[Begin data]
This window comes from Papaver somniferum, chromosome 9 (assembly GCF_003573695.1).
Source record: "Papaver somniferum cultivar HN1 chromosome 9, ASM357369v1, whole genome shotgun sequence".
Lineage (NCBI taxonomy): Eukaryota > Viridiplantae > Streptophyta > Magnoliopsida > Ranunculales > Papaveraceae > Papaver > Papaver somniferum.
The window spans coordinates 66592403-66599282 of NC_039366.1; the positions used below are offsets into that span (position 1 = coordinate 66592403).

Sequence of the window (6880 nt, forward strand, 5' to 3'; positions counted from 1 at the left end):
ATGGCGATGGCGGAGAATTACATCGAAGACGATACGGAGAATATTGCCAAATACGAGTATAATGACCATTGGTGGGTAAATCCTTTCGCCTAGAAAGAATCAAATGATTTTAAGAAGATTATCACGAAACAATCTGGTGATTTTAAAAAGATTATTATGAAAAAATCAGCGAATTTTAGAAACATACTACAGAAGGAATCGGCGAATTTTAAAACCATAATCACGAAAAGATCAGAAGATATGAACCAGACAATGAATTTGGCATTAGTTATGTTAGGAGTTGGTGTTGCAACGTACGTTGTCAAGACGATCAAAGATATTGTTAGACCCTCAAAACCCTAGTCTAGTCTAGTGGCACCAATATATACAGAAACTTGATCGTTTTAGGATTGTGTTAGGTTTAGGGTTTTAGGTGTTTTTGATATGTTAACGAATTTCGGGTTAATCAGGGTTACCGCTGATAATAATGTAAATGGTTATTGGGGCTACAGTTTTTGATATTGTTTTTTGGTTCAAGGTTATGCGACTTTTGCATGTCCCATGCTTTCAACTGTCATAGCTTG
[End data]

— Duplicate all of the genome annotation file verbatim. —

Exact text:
This window comes from Papaver somniferum, chromosome 9 (assembly GCF_003573695.1).
Source record: "Papaver somniferum cultivar HN1 chromosome 9, ASM357369v1, whole genome shotgun sequence".
Lineage (NCBI taxonomy): Eukaryota > Viridiplantae > Streptophyta > Magnoliopsida > Ranunculales > Papaveraceae > Papaver > Papaver somniferum.
The window spans coordinates 66592403-66599282 of NC_039366.1; the positions used below are offsets into that span (position 1 = coordinate 66592403).

Sequence of the window (6880 nt, forward strand, 5' to 3'; positions counted from 1 at the left end):
ATGGCGATGGCGGAGAATTACATCGAAGACGATACGGAGAATATTGCCAAATACGAGTATAATGACCATTGGTGGGTAAATCCTTTCGCCTAGAAAGAATCAAATGATTTTAAGAAGATTATCACGAAACAATCTGGTGATTTTAAAAAGATTATTATGAAAAAATCAGCGAATTTTAGAAACATACTACAGAAGGAATCGGCGAATTTTAAAACCATAATCACGAAAAGATCAGAAGATATGAACCAGACAATGAATTTGGCATTAGTTATGTTAGGAGTTGGTGTTGCAACGTACGTTGTCAAGACGATCAAAGATATTGTTAGACCCTCAAAACCCTAGTCTAGTCTAGTGGCACCAATATATACAGAAACTTGATCGTTTTAGGATTGTGTTAGGTTTAGGGTTTTAGGTGTTTTTGATATGTTAACGAATTTCGGGTTAATCAGGGTTACCGCTGATAATAATGTAAATGGTTATTGGGGCTACAGTTTTTGATATTGTTTTTTGGTTCAAGGTTATGCGACTTTTGCATGTCCCATGCTTTCAACTGTCATAGCTTG